Madiba’s life story published for children

Macmillan launches children’s version of Nelson Mandela’s Long Walk to Freedom in celebration of International Literacy Week

image

The children’s version of Long Walk to Freedom

September 9, 2009 – To mark International Literacy Week, Macmillan in association with the READ Trust and the Nelson Mandela Foundation have launched a children’s version of Mr Mandela’s autobiography Long Walk to Freedom.

South African author Chris van Wyk was at the launch today, held at the READ Educational Trust in Johannesburg. “I’ve been looking forward to this day – I was very honoured when asked to write this book,” said Van Wyk. 

The book is illustrated by South African artist Paddy Bouma.

One hundred learners from schools in Gauteng involved with the READ Educational Trust literacy programme attended the launch along with staff of the Foundation, Macmillan and the READ Trust. The programme reaches out to disadvantaged schools, providing them with literacy skills.

Dušanka Stojaković, managing director of Macmillan, told the learners how important it was for them to read. “It is from you that we’ll draw our future authors – I look forward to receiving your manuscripts,” she said.

image

Ziyanda Manaway, great-grandchild of Mr Mandela, Chris van Wyk and learners from Boepakitso Primary celebrate the launch of the children’s version of Long Walk to Freedom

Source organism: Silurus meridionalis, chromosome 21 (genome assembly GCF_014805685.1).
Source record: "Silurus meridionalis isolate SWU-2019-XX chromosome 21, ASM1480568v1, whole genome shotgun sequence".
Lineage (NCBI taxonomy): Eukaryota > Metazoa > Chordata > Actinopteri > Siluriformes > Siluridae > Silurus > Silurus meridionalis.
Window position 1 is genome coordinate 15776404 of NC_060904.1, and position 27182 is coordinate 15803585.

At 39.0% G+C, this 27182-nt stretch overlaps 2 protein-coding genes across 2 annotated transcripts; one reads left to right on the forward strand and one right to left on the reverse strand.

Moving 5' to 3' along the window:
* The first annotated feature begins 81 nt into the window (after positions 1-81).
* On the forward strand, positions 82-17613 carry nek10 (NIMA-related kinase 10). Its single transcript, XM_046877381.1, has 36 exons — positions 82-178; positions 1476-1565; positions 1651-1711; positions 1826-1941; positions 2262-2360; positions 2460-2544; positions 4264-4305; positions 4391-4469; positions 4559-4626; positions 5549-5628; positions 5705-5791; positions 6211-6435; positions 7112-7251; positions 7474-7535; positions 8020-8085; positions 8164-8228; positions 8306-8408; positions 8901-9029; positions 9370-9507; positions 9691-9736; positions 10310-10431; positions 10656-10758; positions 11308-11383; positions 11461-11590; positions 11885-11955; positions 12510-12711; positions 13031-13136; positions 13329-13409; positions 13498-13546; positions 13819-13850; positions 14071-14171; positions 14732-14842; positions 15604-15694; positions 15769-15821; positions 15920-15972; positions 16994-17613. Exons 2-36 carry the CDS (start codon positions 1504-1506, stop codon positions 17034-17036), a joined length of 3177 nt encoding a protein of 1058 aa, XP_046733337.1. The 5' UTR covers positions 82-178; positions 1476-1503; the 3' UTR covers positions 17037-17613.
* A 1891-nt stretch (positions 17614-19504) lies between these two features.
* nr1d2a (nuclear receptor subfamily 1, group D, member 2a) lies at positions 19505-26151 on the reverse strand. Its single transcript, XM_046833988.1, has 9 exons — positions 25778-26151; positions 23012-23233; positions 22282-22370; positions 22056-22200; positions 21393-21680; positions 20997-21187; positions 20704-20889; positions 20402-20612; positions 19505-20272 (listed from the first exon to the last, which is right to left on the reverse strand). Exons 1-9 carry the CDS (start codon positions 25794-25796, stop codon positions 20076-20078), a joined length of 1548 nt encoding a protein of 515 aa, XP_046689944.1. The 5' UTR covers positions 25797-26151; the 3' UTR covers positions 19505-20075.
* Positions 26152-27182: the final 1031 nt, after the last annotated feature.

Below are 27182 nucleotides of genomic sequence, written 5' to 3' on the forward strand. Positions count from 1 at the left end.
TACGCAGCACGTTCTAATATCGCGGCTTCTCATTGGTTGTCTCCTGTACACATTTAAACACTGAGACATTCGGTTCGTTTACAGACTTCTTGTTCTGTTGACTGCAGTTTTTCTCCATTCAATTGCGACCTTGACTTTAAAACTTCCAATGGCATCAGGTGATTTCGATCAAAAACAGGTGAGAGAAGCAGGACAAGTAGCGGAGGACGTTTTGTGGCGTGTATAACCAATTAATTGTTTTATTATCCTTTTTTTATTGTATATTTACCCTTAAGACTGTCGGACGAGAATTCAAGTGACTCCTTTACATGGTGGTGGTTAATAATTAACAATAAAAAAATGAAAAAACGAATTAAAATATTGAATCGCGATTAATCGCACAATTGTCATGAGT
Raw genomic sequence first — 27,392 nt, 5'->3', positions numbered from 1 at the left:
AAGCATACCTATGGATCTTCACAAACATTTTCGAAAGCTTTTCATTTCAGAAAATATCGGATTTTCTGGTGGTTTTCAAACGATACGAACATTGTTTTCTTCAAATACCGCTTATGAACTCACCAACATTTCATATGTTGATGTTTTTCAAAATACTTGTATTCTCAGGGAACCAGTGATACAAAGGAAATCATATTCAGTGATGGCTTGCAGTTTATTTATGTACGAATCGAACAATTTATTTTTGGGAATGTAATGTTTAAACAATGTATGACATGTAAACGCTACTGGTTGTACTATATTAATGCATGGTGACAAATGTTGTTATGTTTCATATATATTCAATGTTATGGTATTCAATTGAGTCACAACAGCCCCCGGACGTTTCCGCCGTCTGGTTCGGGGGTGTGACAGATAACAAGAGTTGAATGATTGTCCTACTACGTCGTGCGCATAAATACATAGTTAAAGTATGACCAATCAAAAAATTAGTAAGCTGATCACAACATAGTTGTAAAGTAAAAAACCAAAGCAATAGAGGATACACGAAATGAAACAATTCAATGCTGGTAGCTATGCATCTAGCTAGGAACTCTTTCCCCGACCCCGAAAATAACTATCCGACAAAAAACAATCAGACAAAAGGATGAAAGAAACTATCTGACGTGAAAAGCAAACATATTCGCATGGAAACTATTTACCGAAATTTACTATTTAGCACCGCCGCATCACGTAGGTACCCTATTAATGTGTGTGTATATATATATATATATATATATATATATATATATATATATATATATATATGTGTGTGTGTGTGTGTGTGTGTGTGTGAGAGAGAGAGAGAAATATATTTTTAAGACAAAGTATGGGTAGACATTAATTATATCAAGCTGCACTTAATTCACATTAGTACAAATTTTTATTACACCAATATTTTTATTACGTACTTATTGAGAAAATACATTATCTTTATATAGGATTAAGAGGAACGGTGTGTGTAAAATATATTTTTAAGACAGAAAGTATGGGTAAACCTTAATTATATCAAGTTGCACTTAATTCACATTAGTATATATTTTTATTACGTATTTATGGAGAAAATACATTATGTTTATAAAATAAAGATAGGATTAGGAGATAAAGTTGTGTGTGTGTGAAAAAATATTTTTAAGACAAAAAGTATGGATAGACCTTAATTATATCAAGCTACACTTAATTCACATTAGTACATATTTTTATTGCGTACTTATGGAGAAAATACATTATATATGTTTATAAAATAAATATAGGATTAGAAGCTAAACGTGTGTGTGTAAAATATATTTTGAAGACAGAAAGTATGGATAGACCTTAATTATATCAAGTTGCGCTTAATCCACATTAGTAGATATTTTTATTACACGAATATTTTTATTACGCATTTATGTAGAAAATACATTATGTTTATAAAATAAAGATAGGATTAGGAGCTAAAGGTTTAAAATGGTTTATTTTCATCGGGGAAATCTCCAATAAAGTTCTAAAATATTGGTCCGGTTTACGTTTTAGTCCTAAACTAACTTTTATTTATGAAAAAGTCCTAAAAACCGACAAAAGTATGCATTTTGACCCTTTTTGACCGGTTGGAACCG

Achmat Dangor, chief executive of the Foundation, told the learners how Mr Mandela is never without a book. “He is always reading,” he said. Dangor praised Van Wyk’s work: “Chris is a wonderful choice – he has done justice to the [original] book,” he said.

The book has been released in 13 languages – all 11 official South African languages, as well as Portuguese and American English – making it accessible to a wide readership. It is a simpler version of Mr Mandela’s Long Walk to Freedom, allowing those who read it to have fun while learning about his life and legacy.

“Mr Mandela would want you to have fun while reading the book,” Van Wyk told the learners. “If he was here he would say, let’s have some fun.” 

“Our granddad believes that education and reading are two of the most important things for children,” said Ziyanda Manaway, Mr Mandela’s eight-year-old great-grandson. He read out a message from Mr Mandela: “The system of apartheid robbed many children of their right to a decent education and of the joy of reading. This joy is one that I have treasured all my life, and it is one I wish for all South Africans.” 

Cynthia Hugo, national director of READ, praised the learners for their enthusiasm that they had shown in their work with the READ Trust programme. “They have read all the books they have to pieces; these children are desperate to read,” she said.

So there was great applause when she announced that every learner would be given a free copy of the book, signed by Van Wyk.